jacobinical

Jacobin

[jak-uh-bin]
noun
1.
(in the French Revolution) a member of a radical society or club of revolutionaries that promoted the Reign of Terror and other extreme measures, active chiefly from 1789 to 1794: so called from the Dominican convent in Paris, where they originally met.
2.
an extreme radical, especially in politics.
3.
a Dominican friar.
4.
(lowercase) one of a fancy breed of domestic pigeons having neck feathers that hang over the head like a hood.

Origin:
1275–1325; Middle English Jacobin < Old French (frere) jacobin < Medieval Latin (frater) Jacōbinus. See Jacob, -in1

Jacobinic, Jacobinical, adjective
Jacobinism, noun
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Based on the Random House Dictionary, © Random House, Inc. 2014.
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World English Dictionary
Jacobin (ˈdʒækəbɪn)
 
n
1.  a member of the most radical club founded during the French Revolution, which overthrew the Girondists in 1793 and, led by Robespierre, instituted the Reign of Terror
2.  a leftist or extreme political radical
3.  a French Dominican friar
4.  (sometimes not capital) a variety of fancy pigeon with a hood of feathers swept up over and around the head
 
adj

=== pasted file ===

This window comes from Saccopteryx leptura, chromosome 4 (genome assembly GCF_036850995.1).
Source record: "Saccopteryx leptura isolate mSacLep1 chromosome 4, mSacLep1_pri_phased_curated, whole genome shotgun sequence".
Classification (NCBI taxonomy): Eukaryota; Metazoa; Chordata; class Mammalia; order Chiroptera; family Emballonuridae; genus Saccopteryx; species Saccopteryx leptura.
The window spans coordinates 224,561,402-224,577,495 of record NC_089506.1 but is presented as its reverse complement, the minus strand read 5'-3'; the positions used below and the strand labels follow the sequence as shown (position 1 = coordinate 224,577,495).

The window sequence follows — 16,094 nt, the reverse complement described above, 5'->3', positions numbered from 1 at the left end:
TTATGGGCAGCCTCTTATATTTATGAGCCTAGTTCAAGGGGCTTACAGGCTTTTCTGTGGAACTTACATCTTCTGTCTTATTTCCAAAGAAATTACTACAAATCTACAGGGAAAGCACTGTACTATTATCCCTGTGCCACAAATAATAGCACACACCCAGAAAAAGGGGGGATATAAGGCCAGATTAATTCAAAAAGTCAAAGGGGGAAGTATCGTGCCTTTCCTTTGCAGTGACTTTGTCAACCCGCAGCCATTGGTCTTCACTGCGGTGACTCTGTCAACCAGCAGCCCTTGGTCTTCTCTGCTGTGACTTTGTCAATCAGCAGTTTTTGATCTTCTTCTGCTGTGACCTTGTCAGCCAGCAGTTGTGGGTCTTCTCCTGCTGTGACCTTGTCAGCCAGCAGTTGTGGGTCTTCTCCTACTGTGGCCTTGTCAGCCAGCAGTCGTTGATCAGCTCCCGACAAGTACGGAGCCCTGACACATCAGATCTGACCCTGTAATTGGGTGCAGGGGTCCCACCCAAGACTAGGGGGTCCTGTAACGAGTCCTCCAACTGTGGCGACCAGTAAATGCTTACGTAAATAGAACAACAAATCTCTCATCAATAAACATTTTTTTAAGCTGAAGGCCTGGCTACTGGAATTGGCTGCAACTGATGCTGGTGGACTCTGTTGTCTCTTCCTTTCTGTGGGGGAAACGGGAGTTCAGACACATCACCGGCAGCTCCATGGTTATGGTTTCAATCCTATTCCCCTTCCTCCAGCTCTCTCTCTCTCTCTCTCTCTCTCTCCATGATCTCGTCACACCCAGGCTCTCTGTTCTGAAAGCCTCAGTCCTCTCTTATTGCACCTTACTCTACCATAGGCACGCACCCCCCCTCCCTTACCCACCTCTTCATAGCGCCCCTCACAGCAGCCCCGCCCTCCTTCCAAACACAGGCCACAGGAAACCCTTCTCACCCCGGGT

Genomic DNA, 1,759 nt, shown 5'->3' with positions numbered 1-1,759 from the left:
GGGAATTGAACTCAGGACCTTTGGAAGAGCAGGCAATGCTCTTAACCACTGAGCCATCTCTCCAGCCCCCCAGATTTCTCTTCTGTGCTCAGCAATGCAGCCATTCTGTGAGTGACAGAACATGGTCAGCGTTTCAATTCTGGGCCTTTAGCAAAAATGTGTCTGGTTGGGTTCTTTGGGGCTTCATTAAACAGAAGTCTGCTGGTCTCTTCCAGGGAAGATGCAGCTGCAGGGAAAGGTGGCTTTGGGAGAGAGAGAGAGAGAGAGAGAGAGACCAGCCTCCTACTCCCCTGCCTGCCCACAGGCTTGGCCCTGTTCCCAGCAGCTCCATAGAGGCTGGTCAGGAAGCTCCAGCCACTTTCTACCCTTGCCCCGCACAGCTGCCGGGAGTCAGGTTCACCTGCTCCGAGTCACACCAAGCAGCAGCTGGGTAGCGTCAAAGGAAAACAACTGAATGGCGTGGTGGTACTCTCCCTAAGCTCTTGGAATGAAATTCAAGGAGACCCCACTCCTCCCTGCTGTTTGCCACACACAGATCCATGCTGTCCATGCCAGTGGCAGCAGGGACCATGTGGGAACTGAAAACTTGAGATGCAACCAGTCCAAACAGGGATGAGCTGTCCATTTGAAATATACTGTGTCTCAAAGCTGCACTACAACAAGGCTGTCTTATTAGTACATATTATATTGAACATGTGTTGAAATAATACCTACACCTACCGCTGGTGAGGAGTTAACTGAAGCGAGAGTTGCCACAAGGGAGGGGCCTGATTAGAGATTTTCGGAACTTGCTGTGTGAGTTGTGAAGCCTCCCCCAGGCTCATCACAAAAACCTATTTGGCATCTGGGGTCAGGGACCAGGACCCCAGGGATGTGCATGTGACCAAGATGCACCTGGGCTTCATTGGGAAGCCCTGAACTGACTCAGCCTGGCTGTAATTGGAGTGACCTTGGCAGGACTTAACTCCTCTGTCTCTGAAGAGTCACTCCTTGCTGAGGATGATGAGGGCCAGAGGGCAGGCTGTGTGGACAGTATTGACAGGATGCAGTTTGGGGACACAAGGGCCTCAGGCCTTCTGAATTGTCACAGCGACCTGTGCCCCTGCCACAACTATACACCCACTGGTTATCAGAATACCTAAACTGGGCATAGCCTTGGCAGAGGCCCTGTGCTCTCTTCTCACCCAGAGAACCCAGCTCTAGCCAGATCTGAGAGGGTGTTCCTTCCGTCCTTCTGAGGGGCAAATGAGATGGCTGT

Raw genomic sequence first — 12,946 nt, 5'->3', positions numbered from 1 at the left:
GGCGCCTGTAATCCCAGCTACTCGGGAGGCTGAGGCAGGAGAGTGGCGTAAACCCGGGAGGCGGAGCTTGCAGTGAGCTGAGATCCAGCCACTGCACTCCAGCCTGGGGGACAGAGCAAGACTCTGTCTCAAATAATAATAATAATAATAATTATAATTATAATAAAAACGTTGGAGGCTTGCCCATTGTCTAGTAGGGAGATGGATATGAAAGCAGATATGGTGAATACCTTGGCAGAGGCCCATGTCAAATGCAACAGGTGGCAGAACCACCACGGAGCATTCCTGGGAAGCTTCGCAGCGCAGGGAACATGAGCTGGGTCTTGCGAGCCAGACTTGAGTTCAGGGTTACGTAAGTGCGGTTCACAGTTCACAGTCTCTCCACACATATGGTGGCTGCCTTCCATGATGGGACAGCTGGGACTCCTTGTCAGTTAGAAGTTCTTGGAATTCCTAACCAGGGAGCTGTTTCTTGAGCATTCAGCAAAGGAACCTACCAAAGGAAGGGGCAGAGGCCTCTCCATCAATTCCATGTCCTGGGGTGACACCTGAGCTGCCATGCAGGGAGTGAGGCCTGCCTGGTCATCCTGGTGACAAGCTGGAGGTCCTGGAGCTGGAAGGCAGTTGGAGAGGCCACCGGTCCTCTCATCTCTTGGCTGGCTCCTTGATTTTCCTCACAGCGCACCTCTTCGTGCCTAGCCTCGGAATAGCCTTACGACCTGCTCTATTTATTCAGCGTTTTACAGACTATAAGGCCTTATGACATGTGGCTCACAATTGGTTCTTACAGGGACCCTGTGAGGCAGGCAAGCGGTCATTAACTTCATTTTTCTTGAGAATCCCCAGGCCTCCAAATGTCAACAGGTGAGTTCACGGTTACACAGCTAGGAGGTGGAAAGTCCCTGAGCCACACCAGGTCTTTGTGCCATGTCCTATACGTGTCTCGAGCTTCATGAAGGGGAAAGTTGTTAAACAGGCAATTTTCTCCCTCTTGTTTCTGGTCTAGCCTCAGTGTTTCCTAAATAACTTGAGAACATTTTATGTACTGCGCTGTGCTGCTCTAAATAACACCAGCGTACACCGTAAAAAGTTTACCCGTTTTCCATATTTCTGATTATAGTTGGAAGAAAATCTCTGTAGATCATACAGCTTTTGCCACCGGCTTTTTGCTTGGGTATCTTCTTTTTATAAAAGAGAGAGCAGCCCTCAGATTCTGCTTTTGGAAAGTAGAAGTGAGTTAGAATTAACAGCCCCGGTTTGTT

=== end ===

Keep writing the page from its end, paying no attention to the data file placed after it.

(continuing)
5.  of, characteristic of, or relating to the Jacobins or their policies
 
[C14: from Old French, from Medieval Latin Jacōbīnus, from Late Latin Jacōbus James; applied to the Dominicans, from the proximity of the church of St Jacques (St James) to their first convent in Paris; the political club originally met in the convent in 1789]
 
Jaco'binic
 
adj
 
Jaco'binical
 
adj
 
Jaco'binically
 
adv
 
'Jacobinism
 
n

Collins English Dictionary - Complete & Unabridged 10th Edition
2009 © William Collins Sons & Co. Ltd. 1979, 1986 © HarperCollins
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Etymonline
Word Origin & History

Jacobin
early 14c., of the order of Dominican friars whose order built its first convent near the church of Saint-Jacques in Paris. The Revolutionary extremists took up quarters there 1789. Used generically of radicals and reformers since 1793.
Online Etymology Dictionary, © 2010 Douglas Harper
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